COLUMBUS, OH (WOIO) – Chief Justice Thomas J. Moyer has died.
According to the Supreme Court of Ohio the Chief Justice had been experiencing health problems, but they were not thought to be life threatening.
He was admitted to Riverside Methodist Hospital in Columbus late Thursday morning, and he was pronounced dead Friday afternoon.
Ohio Governor Ted Strickland released the following statement on the passing of Chief Justice Moyer.
"I am saddened to learn of the passing of my friend and Ohio's Chief Justice, Thomas Moyer. I was honored when Tom swore me in as governor. That was the beginning of a warm and close working relationship - the kind of mutually respectful relationship you always envision leaders of different branches of government having. But that was Tom: dignified, respectful, thoughtful and always concerned for the well-being of others. It was never about him. Tom unselfishly served the people of Ohio for so many years. I know he was very much looking forward to his retirement, but he loved what he did. In recent years, he was a leader and a partner in Ohio's bipartisan efforts to fight foreclosure and to take a serious and comprehensive look at corrections reform. He spoke passionately and convincingly for reducing the influence of money in judicial elections.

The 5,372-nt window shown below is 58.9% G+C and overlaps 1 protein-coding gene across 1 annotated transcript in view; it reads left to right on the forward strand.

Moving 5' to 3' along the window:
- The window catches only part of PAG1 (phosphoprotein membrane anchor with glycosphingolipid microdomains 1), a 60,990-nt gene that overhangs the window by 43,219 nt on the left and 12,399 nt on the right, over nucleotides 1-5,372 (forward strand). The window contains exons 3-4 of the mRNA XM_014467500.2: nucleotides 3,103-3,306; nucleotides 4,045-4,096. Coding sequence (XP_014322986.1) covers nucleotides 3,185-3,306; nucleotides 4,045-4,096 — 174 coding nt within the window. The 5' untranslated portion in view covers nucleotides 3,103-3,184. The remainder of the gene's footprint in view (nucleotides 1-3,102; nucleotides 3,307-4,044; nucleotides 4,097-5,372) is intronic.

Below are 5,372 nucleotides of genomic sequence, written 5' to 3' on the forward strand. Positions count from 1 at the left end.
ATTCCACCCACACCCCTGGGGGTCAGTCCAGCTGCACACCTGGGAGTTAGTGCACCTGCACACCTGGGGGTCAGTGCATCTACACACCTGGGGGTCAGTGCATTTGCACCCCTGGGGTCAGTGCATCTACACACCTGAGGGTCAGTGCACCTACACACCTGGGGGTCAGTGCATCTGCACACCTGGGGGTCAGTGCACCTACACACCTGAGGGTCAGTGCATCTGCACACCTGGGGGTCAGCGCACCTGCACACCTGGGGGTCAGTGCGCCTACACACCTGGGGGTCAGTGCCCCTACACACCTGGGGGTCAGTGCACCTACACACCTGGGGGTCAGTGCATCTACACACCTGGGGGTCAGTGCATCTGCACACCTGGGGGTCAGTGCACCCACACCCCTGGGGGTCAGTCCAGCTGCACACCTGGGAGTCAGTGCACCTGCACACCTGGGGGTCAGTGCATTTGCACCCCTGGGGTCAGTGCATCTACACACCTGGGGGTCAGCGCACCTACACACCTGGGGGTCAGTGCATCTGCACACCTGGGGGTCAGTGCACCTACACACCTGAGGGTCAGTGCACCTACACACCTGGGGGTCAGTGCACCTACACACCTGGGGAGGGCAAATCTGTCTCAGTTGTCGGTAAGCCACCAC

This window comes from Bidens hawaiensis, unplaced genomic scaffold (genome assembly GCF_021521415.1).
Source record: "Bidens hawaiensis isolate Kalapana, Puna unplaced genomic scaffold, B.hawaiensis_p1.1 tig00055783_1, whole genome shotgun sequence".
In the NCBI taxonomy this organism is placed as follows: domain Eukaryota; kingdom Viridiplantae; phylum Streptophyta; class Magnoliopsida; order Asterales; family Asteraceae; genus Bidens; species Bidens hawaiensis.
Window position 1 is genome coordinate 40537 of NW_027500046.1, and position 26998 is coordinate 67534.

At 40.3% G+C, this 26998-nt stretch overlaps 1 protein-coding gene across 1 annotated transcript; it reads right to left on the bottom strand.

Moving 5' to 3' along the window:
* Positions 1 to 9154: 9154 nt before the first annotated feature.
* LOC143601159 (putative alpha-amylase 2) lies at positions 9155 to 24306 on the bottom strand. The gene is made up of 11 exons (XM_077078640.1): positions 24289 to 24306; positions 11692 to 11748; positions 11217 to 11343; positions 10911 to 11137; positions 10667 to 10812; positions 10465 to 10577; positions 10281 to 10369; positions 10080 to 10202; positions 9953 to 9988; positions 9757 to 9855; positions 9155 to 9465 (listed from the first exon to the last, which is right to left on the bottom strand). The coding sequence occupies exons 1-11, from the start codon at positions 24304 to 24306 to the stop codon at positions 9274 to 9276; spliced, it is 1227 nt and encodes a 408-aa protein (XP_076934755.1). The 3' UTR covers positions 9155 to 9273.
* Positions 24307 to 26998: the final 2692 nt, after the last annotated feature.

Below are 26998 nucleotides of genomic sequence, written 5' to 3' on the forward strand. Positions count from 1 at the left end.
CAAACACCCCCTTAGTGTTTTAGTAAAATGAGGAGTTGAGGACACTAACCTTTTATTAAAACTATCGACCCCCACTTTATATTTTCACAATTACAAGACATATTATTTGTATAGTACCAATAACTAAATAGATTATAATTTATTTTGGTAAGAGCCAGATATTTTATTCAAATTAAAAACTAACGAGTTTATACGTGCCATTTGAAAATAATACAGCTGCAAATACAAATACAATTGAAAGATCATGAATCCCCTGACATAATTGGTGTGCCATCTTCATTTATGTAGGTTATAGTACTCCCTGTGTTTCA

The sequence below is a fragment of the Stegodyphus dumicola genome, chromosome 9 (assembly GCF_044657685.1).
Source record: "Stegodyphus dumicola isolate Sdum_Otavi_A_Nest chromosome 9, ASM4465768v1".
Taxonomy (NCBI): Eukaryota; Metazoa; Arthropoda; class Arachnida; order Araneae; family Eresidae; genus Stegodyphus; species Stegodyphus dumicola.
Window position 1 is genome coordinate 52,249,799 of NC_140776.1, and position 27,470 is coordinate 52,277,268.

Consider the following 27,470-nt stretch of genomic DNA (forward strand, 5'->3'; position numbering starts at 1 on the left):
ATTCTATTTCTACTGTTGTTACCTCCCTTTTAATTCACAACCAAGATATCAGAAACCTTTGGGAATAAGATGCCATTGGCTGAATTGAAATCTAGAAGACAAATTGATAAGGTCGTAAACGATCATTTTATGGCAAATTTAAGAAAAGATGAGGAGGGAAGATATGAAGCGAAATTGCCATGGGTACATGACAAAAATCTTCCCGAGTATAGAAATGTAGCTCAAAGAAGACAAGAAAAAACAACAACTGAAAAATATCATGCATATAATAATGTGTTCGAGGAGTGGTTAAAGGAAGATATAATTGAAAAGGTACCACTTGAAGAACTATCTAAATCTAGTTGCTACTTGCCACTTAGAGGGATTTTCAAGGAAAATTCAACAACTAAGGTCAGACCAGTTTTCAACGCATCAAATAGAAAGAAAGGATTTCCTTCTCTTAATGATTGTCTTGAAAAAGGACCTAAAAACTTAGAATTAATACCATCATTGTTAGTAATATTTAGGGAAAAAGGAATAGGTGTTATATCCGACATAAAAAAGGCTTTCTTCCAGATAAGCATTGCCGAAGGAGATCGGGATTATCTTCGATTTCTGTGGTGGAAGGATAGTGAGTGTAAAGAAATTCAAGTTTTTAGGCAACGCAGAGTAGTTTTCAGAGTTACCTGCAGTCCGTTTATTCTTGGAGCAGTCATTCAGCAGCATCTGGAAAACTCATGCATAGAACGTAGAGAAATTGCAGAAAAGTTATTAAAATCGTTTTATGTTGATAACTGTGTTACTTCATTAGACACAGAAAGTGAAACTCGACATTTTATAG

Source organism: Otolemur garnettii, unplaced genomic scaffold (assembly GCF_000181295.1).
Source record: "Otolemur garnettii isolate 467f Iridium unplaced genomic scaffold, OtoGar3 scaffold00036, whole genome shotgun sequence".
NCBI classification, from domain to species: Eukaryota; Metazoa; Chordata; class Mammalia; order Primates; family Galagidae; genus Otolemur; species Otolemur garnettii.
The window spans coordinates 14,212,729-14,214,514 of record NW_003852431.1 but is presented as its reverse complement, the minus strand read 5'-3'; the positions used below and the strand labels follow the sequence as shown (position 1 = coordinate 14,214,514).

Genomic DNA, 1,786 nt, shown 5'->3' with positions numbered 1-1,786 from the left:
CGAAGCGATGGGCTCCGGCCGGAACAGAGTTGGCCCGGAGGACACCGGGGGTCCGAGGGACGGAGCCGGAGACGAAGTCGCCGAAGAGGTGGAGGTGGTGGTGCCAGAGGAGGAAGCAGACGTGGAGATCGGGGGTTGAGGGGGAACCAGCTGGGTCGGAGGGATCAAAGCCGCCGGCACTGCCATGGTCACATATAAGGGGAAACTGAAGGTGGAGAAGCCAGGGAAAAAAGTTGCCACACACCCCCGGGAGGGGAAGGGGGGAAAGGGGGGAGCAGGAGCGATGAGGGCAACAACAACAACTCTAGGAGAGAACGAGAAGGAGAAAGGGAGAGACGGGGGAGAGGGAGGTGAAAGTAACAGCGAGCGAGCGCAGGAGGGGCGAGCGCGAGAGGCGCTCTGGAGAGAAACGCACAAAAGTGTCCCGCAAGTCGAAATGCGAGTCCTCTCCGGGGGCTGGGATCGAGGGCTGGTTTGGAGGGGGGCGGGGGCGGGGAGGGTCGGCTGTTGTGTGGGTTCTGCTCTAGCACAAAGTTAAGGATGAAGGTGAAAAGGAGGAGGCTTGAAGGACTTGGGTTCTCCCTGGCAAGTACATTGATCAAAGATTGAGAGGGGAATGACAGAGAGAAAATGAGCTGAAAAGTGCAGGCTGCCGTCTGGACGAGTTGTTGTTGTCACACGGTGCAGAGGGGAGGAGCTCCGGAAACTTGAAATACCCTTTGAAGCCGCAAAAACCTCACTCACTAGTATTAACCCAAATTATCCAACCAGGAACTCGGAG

"This is a sad time for Tom's family and the people of Ohio. Frances and I offer our deepest condolences to his wife Mary, their family, his colleagues and the many Ohioans he served during his distinguished tenure as the longest-serving chief justice in the United States."
In honor of the life and service of Chief Justice Thomas J. Moyer, I hereby proclaim, by the authority vested in me as Governor of the State of Ohio by the Ohio Constitution and the laws of the United States of America, that the flags of the United States of America and the State of Ohio shall be flown at half-staff upon all public buildings and grounds throughout the State of Ohio upon sunrise on Monday, April 5 until sunset the day of the Chief Justice's burial.
On This 2nd Day of April, 2010
Moyer had been Chief Justice since 1987.
The Sandusky native led the way in providing substance abuse treatment to nonviolent offenders and he was the longest-serving state chief justice in the United States.
He was 70-years old.